Semantic Versioning 2.0.0 - http://semver.org
Given a version number MAJOR.MINOR.PATCH, increment the:
MAJOR version when you make incompatible API changes,
MINOR version when you add functionality in a backwards-compatible manner, and
PATCH version when you make backwards-compatible bug fixes.
Additional labels for pre-release and build metadata are available as extensions to the MAJOR.MINOR.PATCH format.
If you’re dealing with a lot of modules in your application, it becomes incredibly hard to manage what versions of what packages you are using, which packages to bump a version so you can take in the latest bug fix, api update or breaking change.
As a project grows and the reliance on modules becomes bigger and bigger, it is very important that you don’t accidentally pull in a version of a module that includes a breaking change.
Semantic versioning is a sane way to communicate the changes in a module release.
There are two angles this problem has to be tackled from.
Semantic versioning provides a clear and easy way to automatically pull in non breaking changes with the
This will pull in all patch versions in the 2.0.* range.
This will pull in all patch versions and all minor versions in the 2.*.* range.
How can we achieve this?
How can we ensure that our code change hasn’t caused a breaking change?
We can of course manage this in a manual fashion. This takes the form of asking yourself the following questions:
Did I change the functionality or contract of public facing API? Yes
Did my change add a public API function but not change the functionality of the existing API? Yes
Did my change fix a bug with the internals but not impact any of the public API functionality? Yes
This is fine, but the issue lies with it’s interpretation.
You can not be sure that your code change has not had an impact on the functionality of the public API without exhaustive manual testing.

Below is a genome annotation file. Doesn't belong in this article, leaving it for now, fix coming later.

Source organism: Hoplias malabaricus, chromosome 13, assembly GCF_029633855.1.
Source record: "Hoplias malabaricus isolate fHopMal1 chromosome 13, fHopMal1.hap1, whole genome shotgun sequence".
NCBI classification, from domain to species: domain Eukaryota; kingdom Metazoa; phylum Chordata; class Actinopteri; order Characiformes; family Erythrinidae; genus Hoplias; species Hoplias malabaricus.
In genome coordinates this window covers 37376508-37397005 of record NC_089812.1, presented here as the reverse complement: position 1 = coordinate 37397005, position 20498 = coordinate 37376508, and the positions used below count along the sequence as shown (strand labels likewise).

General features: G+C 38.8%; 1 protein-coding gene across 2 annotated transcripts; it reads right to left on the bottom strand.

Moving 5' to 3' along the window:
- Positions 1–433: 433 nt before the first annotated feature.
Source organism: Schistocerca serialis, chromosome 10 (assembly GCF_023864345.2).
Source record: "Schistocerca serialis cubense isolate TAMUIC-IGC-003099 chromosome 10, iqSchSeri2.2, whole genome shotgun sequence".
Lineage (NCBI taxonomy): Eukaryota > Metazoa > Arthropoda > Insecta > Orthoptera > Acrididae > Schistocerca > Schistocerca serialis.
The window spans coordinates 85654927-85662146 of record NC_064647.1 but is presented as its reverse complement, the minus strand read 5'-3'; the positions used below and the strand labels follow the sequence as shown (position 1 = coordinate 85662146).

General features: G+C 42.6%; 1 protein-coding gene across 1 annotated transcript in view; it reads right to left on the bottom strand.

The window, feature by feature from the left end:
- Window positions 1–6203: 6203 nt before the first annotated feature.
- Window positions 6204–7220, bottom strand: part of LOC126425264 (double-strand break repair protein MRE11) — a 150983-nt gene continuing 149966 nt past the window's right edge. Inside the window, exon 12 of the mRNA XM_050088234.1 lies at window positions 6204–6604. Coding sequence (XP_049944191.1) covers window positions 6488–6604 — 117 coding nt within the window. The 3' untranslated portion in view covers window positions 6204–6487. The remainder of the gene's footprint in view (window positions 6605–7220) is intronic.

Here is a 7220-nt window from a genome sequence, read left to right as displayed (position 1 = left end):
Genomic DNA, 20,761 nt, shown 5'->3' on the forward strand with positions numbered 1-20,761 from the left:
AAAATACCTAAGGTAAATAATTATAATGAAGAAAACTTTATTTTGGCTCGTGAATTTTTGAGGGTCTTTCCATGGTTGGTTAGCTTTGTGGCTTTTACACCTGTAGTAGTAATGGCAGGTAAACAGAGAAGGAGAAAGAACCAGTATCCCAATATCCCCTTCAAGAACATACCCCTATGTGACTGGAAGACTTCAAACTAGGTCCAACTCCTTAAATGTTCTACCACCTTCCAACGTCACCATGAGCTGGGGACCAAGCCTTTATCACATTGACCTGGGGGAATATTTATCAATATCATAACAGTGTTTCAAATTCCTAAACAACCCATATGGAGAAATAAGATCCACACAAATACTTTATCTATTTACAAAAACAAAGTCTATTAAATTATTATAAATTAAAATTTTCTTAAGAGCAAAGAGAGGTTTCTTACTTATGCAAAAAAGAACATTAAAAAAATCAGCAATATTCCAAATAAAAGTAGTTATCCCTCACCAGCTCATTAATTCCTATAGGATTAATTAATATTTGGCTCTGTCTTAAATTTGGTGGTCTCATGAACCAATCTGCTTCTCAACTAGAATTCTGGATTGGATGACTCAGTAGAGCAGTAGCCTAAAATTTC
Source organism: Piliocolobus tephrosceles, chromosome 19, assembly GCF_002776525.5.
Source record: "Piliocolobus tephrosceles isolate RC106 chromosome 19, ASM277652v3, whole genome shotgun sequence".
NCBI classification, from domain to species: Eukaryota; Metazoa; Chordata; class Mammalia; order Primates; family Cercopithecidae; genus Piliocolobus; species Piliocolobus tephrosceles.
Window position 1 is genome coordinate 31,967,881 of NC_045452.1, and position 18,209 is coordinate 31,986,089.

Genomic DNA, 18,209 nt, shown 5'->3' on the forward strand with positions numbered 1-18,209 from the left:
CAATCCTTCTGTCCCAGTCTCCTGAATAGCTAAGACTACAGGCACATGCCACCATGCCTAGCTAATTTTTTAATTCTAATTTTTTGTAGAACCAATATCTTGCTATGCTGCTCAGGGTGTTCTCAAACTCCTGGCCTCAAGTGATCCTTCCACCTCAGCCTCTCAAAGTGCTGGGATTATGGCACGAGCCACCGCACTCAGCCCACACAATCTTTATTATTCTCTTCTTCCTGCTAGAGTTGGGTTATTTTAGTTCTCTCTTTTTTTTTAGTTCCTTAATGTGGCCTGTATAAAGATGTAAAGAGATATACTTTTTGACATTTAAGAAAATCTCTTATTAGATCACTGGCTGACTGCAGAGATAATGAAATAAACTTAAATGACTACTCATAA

This is especially true if you are working in a collaborative environment where you might not have in-depth knowledge of the codebase and therefore aren’t aware of possible side effects you might be causing. This makes determining the correct versioning of a release almost impossible.
If you can get your test code coverage up to 100%, you can manage semver releases in a much more sane way.
If you’re code has 100% test coverage, semver works like this:
The only time existing tests can be changed is when you’re deploying a major version.
Tests for the new API addition only are added for a minor version deployment.
Tests DO NOT change for a patch version deployment (except for a test encapsulating the bug to ensure it’s been fixed)
With this technique, you take the human interpretation (and therefore potential for human error) out of the equation. Semantic versioning becomes very easy and intuitive.
You can be safe in the knowledge that your changes will not break a consuming application’s code when they take in the wildcard patch and minor versions.
As far as I can see, this is the only way to implement Semantic Versioning that makes sense.